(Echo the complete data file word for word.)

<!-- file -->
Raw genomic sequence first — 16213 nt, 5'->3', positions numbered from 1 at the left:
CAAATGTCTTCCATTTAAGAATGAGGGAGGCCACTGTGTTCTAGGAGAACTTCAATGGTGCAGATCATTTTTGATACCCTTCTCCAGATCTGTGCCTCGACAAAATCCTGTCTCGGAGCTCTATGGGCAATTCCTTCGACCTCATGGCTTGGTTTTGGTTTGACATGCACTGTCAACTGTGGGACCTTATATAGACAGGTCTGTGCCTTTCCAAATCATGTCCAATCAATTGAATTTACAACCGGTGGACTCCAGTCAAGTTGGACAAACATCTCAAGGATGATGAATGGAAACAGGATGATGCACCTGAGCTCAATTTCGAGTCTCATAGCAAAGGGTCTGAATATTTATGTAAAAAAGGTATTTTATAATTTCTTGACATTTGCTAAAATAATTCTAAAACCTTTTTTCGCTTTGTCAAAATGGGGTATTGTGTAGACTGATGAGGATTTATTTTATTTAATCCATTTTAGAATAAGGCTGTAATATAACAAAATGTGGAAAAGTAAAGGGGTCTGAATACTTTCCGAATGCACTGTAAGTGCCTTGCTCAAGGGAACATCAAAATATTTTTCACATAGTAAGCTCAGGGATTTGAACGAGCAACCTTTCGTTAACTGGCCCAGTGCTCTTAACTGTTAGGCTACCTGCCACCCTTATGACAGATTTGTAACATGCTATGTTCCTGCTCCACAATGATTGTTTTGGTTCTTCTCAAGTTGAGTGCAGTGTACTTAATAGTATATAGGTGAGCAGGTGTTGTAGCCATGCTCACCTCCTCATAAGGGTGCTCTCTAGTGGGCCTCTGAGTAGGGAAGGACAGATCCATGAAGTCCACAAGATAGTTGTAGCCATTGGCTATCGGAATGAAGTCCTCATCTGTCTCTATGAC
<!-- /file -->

Raw genomic sequence first — 16213 nt, 5'->3', positions numbered from 1 at the left:
CAAATGTCTTCCATTTAAGAATGAGGGAGGCCACTGTGTTCTAGGAGAACTTCAATGGTGCAGATCATTTTTGATACCCTTCTCCAGATCTGTGCCTCGACAAAATCCTGTCTCGGAGCTCTATGGGCAATTCCTTCGACCTCATGGCTTGGTTTTGGTTTGACATGCACTGTCAACTGTGGGACCTTATATAGACAGGTCTGTGCCTTTCCAAATCATGTCCAATCAATTGAATTTACAACCGGTGGACTCCAGTCAAGTTGGACAAACATCTCAAGGATGATGAATGGAAACAGGATGATGCACCTGAGCTCAATTTCGAGTCTCATAGCAAAGGGTCTGAATATTTATGTAAAAAAGGTATTTTATAATTTCTTGACATTTGCTAAAATAATTCTAAAACCTTTTTTCGCTTTGTCAAAATGGGGTATTGTGTAGACTGATGAGGATTTATTTTATTTAATCCATTTTAGAATAAGGCTGTAATATAACAAAATGTGGAAAAGTAAAGGGGTCTGAATACTTTCCGAATGCACTGTAAGTGCCTTGCTCAAGGGAACATCAAAATATTTTTCACATAGTAAGCTCAGGGATTTGAACGAGCAACCTTTCGTTAACTGGCCCAGTGCTCTTAACTGTTAGGCTACCTGCCACCCTTATGACAGATTTGTAACATGCTATGTTCCTGCTCCACAATGATTGTTTTGGTTCTTCTCAAGTTGAGTGCAGTGTACTTAATAGTATATAGGTGAGCAGGTGTTGTAGCCATGCTCACCTCCTCATAAGGGTGCTCTCTAGTGGGCCTCTGAGTAGGGAAGGACAGATCCATGAAGTCCACAAGATAGTTGTAGCCATTGGCTATCGGAATGAAGTCCTCATCTGTCTCTATGAC